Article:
Musicians agonize. Whether it be in the performance of a Bach cello suite, a Chopin nocturne, Perotinus’ Viderunt Omnes or any other piece from any other period in music history, the worries are usually big. “Is this the right bowing for the Allemande; should my left hand have a stable tempo in this nocturne, while my right hand plays rubato and adds ornaments without restraint; at what speed should the upper voices move in this organum?” These questions are often related to a certain kind of historical awareness. Or to put it more precisely: they are related to most musician’s conviction that the performance of music should relate to what the composer is generally assumed to have intended, or to what is believed to be idiomatic to the specific performance style of the historic context in which the piece was born. People go at great length to achieve this blessed state – the state of being „historically informed“ as to the performance practice of a certain kind of music.
Yes, I do believe that music is usually best served when someone with a good artistic knowledge of the historical or idiomatic context performs the music. To put it naively: I often think that Norrington’s Beethoven works better than Von Karajan’s. Rhythms are sharper, the overall feel is not so pompous, there is a wonderful transparancy, the woodwinds sound emancipated. Yet musically speaking, Von Karajan’s interpretation is quite convincing too. The slow dance-like character of the second movement of the Seventh Symphony seems to me to have a much more intense and obsessive atmosphere in Karajan’s performance from the seventies, than it has in Norrington’s from the nineties. But then I grew up with Karajan’s recordings, not with Norrington’s. So maybe it’s all a matter of taste?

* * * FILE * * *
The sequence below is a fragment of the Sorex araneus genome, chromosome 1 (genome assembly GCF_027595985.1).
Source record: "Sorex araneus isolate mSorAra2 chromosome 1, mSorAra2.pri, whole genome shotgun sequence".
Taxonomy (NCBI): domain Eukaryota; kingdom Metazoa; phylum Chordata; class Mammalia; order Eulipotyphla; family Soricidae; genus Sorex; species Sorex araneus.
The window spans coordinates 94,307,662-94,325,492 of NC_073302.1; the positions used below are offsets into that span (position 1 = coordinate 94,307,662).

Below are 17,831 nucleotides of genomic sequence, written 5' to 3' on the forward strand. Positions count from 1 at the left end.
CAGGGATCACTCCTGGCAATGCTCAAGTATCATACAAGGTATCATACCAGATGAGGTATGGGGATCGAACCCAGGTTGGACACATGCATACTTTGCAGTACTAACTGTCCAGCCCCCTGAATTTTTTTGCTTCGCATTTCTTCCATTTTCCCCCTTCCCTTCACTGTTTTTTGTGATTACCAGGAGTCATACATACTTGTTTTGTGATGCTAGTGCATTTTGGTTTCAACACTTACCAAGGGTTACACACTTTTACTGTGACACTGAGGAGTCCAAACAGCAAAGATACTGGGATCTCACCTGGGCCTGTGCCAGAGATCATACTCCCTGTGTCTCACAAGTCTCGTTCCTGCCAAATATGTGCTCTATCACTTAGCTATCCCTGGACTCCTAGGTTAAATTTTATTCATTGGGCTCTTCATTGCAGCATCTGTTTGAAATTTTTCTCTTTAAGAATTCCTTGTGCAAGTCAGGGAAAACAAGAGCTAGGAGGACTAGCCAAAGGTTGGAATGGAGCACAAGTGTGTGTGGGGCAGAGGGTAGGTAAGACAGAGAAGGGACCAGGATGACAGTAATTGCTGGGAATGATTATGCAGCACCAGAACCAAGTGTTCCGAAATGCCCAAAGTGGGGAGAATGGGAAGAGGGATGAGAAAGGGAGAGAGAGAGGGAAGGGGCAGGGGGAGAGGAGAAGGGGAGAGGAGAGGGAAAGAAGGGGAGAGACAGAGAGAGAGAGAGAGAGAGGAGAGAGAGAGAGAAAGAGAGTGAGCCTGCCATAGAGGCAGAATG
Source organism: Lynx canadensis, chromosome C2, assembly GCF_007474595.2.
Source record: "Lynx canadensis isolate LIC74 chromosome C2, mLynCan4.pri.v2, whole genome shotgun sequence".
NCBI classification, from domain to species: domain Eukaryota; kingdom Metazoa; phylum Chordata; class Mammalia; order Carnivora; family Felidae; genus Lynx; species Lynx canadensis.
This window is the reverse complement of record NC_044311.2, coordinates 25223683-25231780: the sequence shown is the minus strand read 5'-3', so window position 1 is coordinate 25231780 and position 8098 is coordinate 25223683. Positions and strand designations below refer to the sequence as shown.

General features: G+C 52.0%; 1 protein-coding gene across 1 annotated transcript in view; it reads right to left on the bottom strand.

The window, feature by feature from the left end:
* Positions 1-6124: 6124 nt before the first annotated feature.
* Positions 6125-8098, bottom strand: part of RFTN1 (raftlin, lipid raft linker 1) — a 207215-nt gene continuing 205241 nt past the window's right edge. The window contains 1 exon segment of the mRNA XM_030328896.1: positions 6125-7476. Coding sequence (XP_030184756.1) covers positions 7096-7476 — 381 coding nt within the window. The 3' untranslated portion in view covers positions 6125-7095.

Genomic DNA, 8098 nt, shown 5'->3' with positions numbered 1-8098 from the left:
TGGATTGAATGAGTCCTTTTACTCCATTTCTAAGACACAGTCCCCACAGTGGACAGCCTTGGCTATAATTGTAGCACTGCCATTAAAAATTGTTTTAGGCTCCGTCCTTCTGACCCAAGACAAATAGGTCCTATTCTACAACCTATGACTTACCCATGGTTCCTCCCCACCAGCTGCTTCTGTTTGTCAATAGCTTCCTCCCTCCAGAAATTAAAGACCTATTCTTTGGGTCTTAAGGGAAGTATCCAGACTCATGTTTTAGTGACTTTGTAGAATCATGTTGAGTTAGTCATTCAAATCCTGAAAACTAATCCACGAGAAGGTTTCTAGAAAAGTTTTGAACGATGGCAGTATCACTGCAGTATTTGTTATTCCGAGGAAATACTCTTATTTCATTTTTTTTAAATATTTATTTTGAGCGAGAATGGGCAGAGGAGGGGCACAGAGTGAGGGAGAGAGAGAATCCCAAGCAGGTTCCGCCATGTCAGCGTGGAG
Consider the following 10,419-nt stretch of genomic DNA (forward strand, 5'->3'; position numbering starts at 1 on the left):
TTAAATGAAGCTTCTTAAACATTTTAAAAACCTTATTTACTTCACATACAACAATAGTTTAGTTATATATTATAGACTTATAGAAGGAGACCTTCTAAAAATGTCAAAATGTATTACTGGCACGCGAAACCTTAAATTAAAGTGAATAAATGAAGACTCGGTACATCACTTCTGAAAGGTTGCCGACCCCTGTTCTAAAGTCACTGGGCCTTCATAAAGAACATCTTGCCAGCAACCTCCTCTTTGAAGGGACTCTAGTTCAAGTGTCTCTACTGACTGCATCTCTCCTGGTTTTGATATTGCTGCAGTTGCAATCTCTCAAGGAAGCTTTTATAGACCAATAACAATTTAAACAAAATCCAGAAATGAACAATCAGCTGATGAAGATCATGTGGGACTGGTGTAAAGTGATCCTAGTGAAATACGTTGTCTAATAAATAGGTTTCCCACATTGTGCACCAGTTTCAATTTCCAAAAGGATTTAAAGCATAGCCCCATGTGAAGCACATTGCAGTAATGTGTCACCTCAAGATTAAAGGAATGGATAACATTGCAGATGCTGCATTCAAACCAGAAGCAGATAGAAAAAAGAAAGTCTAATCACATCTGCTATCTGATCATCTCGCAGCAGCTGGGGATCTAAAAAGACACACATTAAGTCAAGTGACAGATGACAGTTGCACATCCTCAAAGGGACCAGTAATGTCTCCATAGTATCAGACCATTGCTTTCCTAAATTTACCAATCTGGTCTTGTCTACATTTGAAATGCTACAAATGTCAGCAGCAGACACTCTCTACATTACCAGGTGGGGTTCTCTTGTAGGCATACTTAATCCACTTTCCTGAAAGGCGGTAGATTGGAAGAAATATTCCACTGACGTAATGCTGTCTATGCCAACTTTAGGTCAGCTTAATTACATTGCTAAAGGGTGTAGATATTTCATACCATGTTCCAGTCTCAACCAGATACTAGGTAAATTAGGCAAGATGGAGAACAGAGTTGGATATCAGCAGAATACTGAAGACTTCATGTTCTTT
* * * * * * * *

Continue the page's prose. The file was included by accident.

A well-known Belgian forte piano player once told me that he could no longer stand the Beethoven sonatas as played on a Steinway. For him, the sonatas were “raped” when played on a modern piano. Asked for his opinion on Schnabel’s interpretation of the piano sonates, he looked at me with a mix of anger and compassion and said: “That’s even worse.” Faced with this kind of radical attitude, I usually start praising Uri Caine’s equally ‘radical’ interpretation of Bach’s Goldberg Variations. I subsequently portray Uri Caine as a risk-taker, taking more than his share of liberties with the famous variations, and how absolutely adorable I find his interpretations of Bach – or, to speak with the words of Marcel Cobussen (actually referring to Zacher’s Kunst einer Fuge): Caine’s encounters with or invitations to the work of Bach.
In performing plainchant from late medieval sources, I want the listener to encounter this music in a mode or a mood to his or her liking and situation. I want to invite people to experience the power of ‘spiritual’ music through the simplicity and purity of primitive monody.
Hendrik Vanden Abeele